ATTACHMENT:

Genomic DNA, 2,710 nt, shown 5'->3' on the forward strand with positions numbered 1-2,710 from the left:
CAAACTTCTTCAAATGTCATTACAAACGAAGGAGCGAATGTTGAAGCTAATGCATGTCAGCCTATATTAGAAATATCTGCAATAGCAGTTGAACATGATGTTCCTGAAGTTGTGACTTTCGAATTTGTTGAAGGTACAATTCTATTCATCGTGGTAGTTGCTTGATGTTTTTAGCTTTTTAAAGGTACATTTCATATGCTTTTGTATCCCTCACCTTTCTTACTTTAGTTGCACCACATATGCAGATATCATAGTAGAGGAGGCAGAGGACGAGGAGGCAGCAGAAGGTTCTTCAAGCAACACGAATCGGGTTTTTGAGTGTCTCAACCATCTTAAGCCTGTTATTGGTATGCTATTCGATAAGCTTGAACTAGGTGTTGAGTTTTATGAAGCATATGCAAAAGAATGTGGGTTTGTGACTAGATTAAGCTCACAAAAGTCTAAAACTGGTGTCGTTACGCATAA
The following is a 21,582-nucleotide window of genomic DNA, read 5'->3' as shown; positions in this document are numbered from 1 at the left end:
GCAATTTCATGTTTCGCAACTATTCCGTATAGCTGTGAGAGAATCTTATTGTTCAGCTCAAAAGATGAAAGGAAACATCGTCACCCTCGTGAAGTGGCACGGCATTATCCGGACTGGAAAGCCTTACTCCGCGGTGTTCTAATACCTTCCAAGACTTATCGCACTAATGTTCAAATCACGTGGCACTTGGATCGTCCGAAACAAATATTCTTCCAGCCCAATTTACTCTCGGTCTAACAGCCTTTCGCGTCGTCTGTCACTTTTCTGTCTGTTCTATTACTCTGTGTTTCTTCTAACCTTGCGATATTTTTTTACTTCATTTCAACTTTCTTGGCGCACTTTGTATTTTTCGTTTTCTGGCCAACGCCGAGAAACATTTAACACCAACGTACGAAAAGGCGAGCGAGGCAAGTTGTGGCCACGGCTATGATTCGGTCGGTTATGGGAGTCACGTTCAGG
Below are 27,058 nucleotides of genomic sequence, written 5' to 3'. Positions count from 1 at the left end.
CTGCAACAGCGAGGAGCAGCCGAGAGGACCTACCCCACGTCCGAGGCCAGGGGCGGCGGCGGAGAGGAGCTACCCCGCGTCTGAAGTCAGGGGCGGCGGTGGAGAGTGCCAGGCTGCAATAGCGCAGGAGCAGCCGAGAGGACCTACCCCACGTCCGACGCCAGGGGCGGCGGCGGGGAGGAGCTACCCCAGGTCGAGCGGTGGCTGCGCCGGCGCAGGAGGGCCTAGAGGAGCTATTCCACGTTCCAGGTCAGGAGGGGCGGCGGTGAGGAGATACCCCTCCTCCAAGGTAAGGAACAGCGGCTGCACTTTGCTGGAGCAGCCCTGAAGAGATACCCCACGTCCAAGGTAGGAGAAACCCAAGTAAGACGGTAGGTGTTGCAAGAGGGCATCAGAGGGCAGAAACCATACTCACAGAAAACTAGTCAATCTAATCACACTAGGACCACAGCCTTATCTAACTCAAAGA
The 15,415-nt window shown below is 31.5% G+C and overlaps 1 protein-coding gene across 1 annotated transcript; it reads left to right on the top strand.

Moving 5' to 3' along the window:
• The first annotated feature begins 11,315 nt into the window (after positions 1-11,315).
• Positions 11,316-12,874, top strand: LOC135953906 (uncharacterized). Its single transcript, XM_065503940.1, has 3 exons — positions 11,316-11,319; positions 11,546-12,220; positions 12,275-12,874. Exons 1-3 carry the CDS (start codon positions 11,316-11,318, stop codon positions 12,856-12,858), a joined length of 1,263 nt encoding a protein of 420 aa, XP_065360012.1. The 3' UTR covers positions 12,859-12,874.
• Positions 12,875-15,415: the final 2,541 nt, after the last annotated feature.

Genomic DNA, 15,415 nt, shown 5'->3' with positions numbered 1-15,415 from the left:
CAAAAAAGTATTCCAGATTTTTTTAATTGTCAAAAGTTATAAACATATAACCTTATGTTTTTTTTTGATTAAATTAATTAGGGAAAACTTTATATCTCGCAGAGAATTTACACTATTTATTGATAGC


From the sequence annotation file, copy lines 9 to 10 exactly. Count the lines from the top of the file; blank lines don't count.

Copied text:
• The first annotated feature begins 11,315 nt into the window (after positions 1-11,315).
• Positions 11,316-12,874, top strand: LOC135953906 (uncharacterized). Its single transcript, XM_065503940.1, has 3 exons — positions 11,316-11,319; positions 11,546-12,220; positions 12,275-12,874. Exons 1-3 carry the CDS (start codon positions 11,316-11,318, stop codon positions 12,856-12,858), a joined length of 1,263 nt encoding a protein of 420 aa, XP_065360012.1. The 3' UTR covers positions 12,859-12,874.